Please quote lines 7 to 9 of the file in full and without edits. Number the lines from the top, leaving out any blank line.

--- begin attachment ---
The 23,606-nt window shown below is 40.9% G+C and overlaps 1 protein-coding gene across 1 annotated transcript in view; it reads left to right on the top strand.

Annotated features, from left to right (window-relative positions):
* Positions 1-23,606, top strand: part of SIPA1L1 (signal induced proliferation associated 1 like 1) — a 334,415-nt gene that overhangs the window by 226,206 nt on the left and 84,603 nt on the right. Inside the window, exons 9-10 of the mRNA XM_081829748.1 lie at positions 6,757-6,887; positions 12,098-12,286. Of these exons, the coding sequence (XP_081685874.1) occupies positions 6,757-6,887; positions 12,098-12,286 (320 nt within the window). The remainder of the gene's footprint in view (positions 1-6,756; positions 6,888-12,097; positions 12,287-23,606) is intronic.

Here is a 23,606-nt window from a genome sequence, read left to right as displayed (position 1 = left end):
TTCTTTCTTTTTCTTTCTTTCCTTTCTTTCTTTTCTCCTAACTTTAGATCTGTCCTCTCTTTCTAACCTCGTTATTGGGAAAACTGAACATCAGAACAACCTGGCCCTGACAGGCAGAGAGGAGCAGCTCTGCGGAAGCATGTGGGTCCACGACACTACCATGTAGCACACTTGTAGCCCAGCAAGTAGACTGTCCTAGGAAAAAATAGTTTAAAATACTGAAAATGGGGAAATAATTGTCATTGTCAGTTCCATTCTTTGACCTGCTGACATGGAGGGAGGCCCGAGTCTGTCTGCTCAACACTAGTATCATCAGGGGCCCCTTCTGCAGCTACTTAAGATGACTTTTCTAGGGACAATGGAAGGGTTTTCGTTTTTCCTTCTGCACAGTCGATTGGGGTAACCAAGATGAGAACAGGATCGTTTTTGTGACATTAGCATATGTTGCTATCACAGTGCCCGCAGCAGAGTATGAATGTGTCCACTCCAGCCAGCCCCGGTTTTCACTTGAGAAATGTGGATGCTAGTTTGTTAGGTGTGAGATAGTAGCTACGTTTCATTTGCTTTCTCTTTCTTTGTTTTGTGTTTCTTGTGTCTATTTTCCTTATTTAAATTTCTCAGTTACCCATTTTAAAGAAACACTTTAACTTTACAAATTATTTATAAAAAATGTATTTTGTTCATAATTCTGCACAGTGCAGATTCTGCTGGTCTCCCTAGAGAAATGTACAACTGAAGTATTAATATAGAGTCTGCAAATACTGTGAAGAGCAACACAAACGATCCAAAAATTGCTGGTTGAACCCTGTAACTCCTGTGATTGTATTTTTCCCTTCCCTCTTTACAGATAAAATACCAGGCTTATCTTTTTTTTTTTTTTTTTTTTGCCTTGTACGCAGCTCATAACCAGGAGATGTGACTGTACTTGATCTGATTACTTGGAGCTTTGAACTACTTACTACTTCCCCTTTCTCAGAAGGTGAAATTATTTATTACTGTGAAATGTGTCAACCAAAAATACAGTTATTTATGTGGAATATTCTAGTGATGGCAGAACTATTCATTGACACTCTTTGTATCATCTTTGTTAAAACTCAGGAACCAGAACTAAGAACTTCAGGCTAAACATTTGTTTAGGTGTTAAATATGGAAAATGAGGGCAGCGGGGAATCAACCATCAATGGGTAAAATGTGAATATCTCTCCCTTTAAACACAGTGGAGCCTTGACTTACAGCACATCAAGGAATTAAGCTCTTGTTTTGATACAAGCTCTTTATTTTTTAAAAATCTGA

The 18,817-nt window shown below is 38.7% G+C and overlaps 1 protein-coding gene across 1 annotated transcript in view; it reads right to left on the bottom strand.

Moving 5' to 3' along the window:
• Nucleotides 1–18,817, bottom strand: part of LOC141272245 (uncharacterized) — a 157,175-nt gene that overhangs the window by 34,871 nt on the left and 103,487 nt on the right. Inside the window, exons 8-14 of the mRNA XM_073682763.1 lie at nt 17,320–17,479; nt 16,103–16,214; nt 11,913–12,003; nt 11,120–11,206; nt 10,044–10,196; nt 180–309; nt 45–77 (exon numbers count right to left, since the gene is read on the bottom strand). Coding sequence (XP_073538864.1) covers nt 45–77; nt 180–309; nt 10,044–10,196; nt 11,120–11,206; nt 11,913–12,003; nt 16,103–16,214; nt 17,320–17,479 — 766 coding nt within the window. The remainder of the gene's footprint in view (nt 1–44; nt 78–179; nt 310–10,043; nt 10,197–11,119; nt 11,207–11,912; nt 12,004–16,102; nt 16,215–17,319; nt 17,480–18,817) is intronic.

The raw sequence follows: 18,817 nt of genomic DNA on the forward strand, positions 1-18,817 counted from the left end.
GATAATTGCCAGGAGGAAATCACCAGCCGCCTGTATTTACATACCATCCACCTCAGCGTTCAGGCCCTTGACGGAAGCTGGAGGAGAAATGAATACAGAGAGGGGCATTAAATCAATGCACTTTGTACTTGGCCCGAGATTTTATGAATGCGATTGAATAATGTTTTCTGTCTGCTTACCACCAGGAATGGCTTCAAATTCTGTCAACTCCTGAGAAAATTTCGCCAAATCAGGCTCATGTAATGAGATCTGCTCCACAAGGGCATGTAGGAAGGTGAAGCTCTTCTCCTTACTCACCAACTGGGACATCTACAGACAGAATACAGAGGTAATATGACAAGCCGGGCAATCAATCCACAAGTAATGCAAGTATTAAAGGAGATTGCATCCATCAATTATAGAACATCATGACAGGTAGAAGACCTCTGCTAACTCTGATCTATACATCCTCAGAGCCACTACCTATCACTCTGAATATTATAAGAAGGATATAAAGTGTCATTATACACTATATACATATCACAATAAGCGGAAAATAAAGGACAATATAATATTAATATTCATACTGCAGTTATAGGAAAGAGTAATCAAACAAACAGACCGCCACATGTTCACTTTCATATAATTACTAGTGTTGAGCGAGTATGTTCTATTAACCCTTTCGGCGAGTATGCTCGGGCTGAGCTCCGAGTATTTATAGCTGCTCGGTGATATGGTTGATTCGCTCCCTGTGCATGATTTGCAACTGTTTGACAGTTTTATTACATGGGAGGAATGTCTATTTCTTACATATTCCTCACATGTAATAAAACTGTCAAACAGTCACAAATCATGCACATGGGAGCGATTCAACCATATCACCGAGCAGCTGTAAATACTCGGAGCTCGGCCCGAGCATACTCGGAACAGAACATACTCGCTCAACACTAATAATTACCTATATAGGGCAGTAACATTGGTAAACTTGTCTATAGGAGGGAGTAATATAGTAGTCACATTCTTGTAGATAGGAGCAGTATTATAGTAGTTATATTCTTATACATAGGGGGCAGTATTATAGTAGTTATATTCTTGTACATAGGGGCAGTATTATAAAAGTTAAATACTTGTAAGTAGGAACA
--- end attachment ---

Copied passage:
Moving 5' to 3' along the window:
• Nucleotides 1–18,817, bottom strand: part of LOC141272245 (uncharacterized) — a 157,175-nt gene that overhangs the window by 34,871 nt on the left and 103,487 nt on the right. Inside the window, exons 8-14 of the mRNA XM_073682763.1 lie at nt 17,320–17,479; nt 16,103–16,214; nt 11,913–12,003; nt 11,120–11,206; nt 10,044–10,196; nt 180–309; nt 45–77 (exon numbers count right to left, since the gene is read on the bottom strand). Coding sequence (XP_073538864.1) covers nt 45–77; nt 180–309; nt 10,044–10,196; nt 11,120–11,206; nt 11,913–12,003; nt 16,103–16,214; nt 17,320–17,479 — 766 coding nt within the window. The remainder of the gene's footprint in view (nt 1–44; nt 78–179; nt 310–10,043; nt 10,197–11,119; nt 11,207–11,912; nt 12,004–16,102; nt 16,215–17,319; nt 17,480–18,817) is intronic.

The raw sequence follows: 18,817 nt of genomic DNA on the forward strand, positions 1-18,817 counted from the left end.